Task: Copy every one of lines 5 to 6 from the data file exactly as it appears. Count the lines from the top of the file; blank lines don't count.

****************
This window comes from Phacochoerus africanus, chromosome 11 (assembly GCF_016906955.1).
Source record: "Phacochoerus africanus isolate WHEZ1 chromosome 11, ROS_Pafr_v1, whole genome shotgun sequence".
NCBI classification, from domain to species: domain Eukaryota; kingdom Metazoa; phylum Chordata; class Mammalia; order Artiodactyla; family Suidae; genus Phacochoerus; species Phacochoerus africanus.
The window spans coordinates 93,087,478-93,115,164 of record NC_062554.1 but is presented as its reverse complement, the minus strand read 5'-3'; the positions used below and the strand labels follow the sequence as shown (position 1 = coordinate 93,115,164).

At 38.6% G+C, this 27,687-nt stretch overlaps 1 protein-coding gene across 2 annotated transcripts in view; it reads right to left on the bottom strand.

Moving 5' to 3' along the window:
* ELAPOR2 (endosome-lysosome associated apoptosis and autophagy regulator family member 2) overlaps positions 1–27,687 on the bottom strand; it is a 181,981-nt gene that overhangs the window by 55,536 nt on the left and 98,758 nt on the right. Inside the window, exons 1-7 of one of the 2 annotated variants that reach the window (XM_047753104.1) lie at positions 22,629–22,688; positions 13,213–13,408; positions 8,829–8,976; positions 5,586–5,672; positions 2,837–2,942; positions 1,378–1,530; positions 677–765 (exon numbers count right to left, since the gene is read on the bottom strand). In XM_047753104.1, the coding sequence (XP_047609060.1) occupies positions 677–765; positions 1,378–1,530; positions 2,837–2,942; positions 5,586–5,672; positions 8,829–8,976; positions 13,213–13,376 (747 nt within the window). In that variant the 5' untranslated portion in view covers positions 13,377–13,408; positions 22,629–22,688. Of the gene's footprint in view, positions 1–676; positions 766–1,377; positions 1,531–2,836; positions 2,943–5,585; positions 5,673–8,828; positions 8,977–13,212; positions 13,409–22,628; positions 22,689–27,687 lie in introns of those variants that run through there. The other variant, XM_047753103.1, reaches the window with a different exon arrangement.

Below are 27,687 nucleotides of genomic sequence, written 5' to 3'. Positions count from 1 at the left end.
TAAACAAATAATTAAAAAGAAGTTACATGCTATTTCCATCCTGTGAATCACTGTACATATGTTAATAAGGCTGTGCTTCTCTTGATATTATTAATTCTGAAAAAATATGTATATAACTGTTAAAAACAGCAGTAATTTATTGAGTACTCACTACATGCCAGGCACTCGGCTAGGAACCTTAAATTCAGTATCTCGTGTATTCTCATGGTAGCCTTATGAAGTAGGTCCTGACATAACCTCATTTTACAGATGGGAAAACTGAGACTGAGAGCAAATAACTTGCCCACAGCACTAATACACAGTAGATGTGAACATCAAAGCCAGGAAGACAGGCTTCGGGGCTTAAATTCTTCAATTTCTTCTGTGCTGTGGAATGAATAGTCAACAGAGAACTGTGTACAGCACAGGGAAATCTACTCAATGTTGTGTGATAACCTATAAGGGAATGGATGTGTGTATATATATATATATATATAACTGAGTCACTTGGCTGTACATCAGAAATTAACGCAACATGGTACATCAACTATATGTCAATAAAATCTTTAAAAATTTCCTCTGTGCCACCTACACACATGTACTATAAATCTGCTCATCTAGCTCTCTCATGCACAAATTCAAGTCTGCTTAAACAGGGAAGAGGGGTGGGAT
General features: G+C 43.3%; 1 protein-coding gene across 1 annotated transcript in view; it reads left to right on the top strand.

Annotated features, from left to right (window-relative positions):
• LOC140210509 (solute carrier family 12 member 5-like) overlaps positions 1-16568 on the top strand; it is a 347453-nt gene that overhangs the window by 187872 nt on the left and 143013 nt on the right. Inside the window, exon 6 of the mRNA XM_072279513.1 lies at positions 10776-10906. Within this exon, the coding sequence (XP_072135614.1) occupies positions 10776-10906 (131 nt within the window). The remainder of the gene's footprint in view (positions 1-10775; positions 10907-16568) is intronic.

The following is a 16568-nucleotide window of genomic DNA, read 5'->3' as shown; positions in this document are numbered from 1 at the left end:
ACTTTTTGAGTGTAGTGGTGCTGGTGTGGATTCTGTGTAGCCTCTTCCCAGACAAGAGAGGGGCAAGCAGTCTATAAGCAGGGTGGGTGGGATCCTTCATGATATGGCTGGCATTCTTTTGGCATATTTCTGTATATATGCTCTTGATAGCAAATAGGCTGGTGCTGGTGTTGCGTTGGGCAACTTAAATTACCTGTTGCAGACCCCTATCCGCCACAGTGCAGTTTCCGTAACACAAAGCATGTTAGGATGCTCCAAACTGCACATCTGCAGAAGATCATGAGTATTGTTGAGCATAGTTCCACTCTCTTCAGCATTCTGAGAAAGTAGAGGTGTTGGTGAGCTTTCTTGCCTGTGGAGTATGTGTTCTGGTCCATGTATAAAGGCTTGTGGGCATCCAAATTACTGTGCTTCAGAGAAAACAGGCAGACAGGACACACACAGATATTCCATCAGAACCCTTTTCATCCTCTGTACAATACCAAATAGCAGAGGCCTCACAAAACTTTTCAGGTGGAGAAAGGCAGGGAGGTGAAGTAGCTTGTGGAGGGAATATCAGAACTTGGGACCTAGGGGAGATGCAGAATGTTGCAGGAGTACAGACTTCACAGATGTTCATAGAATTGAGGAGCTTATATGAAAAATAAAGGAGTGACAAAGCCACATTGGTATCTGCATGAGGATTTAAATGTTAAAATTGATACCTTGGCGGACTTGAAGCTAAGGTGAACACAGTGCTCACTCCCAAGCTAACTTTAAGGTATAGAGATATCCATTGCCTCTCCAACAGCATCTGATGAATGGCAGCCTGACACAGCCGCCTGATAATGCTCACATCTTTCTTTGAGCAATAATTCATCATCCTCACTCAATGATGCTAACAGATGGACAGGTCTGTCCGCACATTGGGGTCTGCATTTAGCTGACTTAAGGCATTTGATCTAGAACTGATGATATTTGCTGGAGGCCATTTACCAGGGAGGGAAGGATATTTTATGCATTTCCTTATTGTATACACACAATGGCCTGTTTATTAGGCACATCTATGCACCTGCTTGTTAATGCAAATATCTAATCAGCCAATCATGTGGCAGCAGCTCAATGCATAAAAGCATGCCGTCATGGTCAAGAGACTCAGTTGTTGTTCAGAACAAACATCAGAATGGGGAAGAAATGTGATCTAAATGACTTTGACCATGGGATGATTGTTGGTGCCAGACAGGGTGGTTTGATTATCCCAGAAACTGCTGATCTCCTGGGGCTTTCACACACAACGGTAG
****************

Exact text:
At 38.6% G+C, this 27,687-nt stretch overlaps 1 protein-coding gene across 2 annotated transcripts in view; it reads right to left on the bottom strand.

Moving 5' to 3' along the window: